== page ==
Some of the things that you need to recognize the value on investment is it’s a long-term thing. You have to look at the budget over a certain amount of years. Budget is just one aspect of it. If you’re hiring a salaried employee, what is the rough cost that if you lose that person, was it going to cost you to hire on another person? By the time you post the position, pay for relocation or pay for training or the missed productivity that was in between this space of hiring. I look at it simply as if I hire any full-time employee, I’m at a minimum $10,000 investment. My question to a lot of employers, “If you’re having to rehire five, ten, fifteen, twenty full-time staff per year, you’re looking on an average each employee’s costing you $10,000 between training, onboarding, relocation, bonuses and whatever. What is that hitting in your bottom line? Those aren’t numbers you see right up front.”
$10,000 is extremely conservative.
I’m trying to be on all basis low here with all the sizes of the companies. We do have tools that help people evaluate where they are personally and where HR benefit people and wellness people can evaluate where employees are and a lot of coaching tools as well on our website. It’s under our resources tab.
Share the website because we don’t want anybody to miss that. That’s important.
It’s www.NationalWellness.org. We’ve invested quite a bit of money on updating our website and our software. Adding in tools creating tools, creating tools, new online programs and online facilitator training programs. We’ve done a lot because we know and have found out through our own surveys and our own research that we needed to do better at serving people. We’ve created a lot of that. I would encourage people to please hop on our website. If you have any questions, call and we’re more than happy to help.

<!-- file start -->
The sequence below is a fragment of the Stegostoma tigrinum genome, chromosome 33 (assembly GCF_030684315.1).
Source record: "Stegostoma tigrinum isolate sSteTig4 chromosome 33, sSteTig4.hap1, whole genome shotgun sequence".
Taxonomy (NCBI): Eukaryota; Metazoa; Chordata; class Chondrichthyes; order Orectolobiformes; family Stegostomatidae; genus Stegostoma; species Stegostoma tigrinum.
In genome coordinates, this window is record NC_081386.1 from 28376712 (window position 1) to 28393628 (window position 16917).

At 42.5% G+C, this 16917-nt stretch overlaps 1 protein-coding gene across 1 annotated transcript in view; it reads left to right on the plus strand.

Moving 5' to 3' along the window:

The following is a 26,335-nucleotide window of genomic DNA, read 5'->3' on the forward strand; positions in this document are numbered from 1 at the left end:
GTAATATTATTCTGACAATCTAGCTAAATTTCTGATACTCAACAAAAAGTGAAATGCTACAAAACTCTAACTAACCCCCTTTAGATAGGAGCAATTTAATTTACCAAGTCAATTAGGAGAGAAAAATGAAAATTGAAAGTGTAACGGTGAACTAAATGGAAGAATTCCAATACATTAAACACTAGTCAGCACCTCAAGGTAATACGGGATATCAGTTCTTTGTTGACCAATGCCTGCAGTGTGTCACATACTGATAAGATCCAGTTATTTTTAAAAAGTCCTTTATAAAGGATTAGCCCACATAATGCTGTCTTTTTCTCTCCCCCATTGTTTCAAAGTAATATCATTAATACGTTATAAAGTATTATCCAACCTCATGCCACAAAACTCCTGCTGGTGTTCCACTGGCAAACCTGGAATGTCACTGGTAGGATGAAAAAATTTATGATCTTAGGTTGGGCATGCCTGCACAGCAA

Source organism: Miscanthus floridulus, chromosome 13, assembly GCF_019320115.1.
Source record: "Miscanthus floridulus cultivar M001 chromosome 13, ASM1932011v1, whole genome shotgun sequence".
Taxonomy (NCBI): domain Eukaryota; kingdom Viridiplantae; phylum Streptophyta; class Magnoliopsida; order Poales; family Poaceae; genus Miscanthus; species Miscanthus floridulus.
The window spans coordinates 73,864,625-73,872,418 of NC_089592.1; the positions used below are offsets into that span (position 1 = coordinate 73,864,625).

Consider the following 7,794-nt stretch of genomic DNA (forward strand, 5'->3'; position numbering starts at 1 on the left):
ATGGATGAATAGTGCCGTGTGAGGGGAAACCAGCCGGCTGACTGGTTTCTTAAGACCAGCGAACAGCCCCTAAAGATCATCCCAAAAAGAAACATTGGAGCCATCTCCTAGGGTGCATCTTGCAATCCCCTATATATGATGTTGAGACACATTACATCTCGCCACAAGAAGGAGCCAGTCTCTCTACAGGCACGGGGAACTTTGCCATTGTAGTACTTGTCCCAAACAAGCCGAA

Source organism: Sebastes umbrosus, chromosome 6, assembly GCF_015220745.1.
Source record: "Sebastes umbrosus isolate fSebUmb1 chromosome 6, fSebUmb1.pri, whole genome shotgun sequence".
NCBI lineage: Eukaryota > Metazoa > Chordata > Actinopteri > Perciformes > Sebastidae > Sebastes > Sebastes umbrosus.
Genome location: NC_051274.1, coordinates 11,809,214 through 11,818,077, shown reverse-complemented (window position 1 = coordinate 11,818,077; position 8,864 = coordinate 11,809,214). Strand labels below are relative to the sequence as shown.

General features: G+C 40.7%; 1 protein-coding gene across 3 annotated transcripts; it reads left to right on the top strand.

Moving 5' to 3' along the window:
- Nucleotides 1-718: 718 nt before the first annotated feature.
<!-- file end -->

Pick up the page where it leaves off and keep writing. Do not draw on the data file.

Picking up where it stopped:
There are tons of resources. I’ve looked at the website and I’m blown away. You’re offering free webinars and downloads of tools. A lot of these tools that practitioners like myself or others are giving away saying, “Here are ten things you can do or here’s twelve-step quick in the trenches meditation technique that you can use. There are so many things that they can then just turnaround, download and provide to their employees to increase the perception of caring. It’s showing you care and developing trust. If you’re going to start disseminating this information as a leader to your employees, you’re basically sending them to them, “We care about you. We want you to know that we’ve got your back. We’re plugged into the National Wellness Institute. They’ve got tons of resources for you. Check out this webinar. Here’s a list that you could look at.”
I also want to mention our great podcast that we have. We have podcasts that range from anything on wellness coaching, mindfulness, behavioral change, resilience, worksite wellness programming and nutrition. Sleep is another big one that’s coming up here with a lot of companies, understanding the importance of sleep. We’re certain to do more work within the diabetes area. Trying to help people that are living with chronic disease. There are so many different things that we’re getting involved with and being a part of, but the bottom line in all our programs that we offer and everything that we focus on is all about helping people. Whether it’s someone who is interested in learning more about wellness, they can come on and get the research of education. There are resources on our website. They can come to our conference and they can get the education they need there. We’re all about family. We’re all about community. We’re all about building relationships.